Questions to ask your Breast Augmentation Surgeon
American Society of Plastic Surgeons
All Materials 2009 ASPS/PSEF
- It is important to be an active participant in the process, so we've developed the following
- list of questions to ask about breast augmentation during your consultation:
- Are you certified by the American Board of Plastic Surgery?
- Were you trained specifically in the field of plastic surgery?
- How many years of plastic surgery training have you had?
- Do you have hospital privileges to perform this procedure?
- Is the office-based surgical facility accredited by a nationally-or state-recognized accrediting agency, or is it state-licensed or Medicare-certified?
- Am I a good candidate for breast enhancement or breast enlargement?
- What will be expected of me to get the best results?
- Where and how will you perform my breast augmentation surgery?
- What shape, size, surface texturing, incision site and placement site are recommended for me?
- How long of a recovery period can I expect, and what kind of help will I need during my recovery?
- What are the risks and complications associated with my procedure?
- How many additional implant-related operations can I expect over my lifetime?
- How will my ability to breastfeed be affected?
- How can I expect my implanted breasts to look over time?
- What are my options if I am dissatisfied with the cosmetic outcome of my implanted breasts?
- How will my breasts look if I choose to have the implants removed in the future without replacement?
- Do you have breast augmentation before-and-after photos I can look at for this procedure and what results are reasonable for me?
- If so, at which hospitals?
- How are complications handled?
- After pregnancy? After breastfeeding?
Regarding the American Society of Plastic Surgeons list of suggested questions, the first 7 questions are kind unnerving. The idea that when looking into breast augmentation you need to ask those kind of questions regarding the ability of the surgeon really makes one wonder about the safety and efficacy of this kind of surgery. It also leads to the question about how prevalent the black market or unlicensed undertaking of this procedure is. As well as how easy it is to find yourself in that situation without even knowing about it. A lot of the other questions on the list would be very helpful if considering breast augmentation. The particularly necessary and I think under recognized ones are those regarding post surgery necessities and issues regarding unwanted results. That would be very helpful in the decision process.
Ask Dr. Beck
© 2008 Bay Area Aesthetic Surgery. All Rights Reserved
Q:I have heard that people’s implants get hard over time. Is that true?
A:You are referring to a condition called “capsular contracture.” This is a contraction of the natural internal scar tissue that surrounds the implant. It is a small risk, but one that must be considered. Should capsular contracture occur and bring discomfort or distortion to the breast(s), a surgical procedure can be performed to correct the situation. In rare cases, the implants must be replaced or removed altogether. Saline implants have a lower incidence of capsular contracture. Following pre and post operative instructions can also help reduce your risk.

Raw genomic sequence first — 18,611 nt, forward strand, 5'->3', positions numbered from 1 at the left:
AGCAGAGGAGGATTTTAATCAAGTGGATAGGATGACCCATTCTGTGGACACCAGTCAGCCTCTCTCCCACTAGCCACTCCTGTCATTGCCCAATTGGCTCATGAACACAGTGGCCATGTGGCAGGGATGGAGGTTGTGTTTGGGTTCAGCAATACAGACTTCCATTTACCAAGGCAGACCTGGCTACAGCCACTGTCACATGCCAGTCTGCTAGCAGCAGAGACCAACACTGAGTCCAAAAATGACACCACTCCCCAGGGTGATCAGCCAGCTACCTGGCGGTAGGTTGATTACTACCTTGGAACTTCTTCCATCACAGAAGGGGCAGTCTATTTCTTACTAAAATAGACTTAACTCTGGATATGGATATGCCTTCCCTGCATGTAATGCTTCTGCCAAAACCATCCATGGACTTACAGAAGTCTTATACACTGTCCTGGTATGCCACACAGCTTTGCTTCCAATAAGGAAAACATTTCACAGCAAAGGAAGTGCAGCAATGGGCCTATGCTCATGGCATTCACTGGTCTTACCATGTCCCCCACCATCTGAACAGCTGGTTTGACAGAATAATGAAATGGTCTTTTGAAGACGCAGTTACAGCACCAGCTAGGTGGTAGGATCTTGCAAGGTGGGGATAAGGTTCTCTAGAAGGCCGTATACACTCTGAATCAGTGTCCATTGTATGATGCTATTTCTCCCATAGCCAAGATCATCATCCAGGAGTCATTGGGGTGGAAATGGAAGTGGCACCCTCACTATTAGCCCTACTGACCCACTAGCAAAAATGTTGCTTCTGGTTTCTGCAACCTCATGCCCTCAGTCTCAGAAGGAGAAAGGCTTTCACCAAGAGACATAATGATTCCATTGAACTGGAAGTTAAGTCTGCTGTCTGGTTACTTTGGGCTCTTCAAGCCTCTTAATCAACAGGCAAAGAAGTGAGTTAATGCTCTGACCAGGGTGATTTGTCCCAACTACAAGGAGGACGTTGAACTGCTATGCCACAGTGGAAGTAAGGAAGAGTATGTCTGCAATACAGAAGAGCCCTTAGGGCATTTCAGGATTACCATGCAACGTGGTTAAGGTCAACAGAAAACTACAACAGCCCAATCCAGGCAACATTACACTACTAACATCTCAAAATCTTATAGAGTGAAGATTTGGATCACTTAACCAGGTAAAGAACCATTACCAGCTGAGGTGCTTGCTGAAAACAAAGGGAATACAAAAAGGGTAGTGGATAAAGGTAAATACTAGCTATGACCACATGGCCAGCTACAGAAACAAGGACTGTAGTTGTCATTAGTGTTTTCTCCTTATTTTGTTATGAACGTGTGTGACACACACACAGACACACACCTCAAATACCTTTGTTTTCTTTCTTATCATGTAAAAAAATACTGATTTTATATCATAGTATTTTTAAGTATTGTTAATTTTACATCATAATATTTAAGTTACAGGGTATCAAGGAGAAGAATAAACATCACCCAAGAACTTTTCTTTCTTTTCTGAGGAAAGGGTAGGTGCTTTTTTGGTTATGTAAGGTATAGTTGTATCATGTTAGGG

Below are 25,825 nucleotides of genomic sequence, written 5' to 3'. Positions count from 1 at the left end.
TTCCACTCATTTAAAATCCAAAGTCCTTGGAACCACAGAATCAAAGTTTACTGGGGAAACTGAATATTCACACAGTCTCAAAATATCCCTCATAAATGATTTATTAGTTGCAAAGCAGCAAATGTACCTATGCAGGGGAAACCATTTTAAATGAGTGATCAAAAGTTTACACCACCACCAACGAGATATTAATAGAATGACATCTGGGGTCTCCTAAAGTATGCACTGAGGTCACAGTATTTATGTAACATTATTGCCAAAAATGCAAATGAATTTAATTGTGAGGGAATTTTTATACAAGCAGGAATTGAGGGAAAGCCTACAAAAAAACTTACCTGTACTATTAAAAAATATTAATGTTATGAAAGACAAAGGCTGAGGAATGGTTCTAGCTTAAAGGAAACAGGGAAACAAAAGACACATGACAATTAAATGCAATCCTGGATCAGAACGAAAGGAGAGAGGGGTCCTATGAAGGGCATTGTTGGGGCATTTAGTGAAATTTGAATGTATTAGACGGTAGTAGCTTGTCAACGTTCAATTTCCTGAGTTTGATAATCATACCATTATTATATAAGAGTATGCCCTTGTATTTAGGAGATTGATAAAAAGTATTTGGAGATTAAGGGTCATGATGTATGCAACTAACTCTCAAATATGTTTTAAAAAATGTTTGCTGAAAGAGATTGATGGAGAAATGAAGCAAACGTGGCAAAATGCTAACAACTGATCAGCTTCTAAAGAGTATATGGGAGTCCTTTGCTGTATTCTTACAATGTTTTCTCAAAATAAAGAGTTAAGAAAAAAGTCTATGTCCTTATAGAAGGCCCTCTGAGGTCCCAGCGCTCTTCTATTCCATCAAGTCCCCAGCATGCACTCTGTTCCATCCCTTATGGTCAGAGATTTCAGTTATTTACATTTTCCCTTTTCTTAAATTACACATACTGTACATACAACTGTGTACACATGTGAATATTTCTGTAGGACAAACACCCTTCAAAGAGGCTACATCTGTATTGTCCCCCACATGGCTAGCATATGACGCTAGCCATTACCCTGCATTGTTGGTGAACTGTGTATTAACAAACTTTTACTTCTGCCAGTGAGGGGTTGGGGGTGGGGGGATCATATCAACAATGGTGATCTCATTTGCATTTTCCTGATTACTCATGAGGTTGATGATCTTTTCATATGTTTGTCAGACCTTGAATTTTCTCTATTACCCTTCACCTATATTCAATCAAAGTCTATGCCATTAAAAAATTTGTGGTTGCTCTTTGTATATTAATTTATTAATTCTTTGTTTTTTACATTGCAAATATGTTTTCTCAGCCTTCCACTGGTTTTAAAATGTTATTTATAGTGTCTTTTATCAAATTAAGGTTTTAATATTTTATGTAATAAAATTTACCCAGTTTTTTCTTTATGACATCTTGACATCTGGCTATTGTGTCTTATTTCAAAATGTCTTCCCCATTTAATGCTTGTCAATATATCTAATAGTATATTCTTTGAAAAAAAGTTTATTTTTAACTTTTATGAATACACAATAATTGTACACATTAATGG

Q:What is the link between autoimmune diseases, cancer and breast implants?
A:Despite all the publicity, the “FDA Breast Implant Consumer Handbook 2004” dispels any possible links between illness and silicone or saline implants.
Q:Will a breast implant lift my breasts up?
A:An implant will expand the size and alter the shape of a breast. The shape of some implants can mediate mild breast sag, but will not change the position of the nipple or counteract significant droop.
Q:Can I choose if I want my implant above or below the muscle?
A:Not always. It depends on your anatomy and options should be discussed with Dr. Beck or Dr. Brink.
Q:Are there any guarantees that my implant won’t break or leak?
A:There are no guarantees, but there are warranties available. Implants are engineered to withstand considerable pressure or impact; however they are not lifetime devices. Following your procedure we will give you a serial number and warranty card from the implant manufacturer. You can elect to purchase an extended warranty.
The Q and A from "Dr Beck" would be very helpful. Upon researching this topic, finding the answers to frequently ask questions was relatively scarce. This is likely due to the highly individual nature and motivations for the surgery. I found it very interesting to see a doctor’s answers to frequent patient concerns. I would have also liked to have seen some answers from an objective researcher as I got the impression that this information was being given by a plastic surgeon with somewhat of a biased perspective.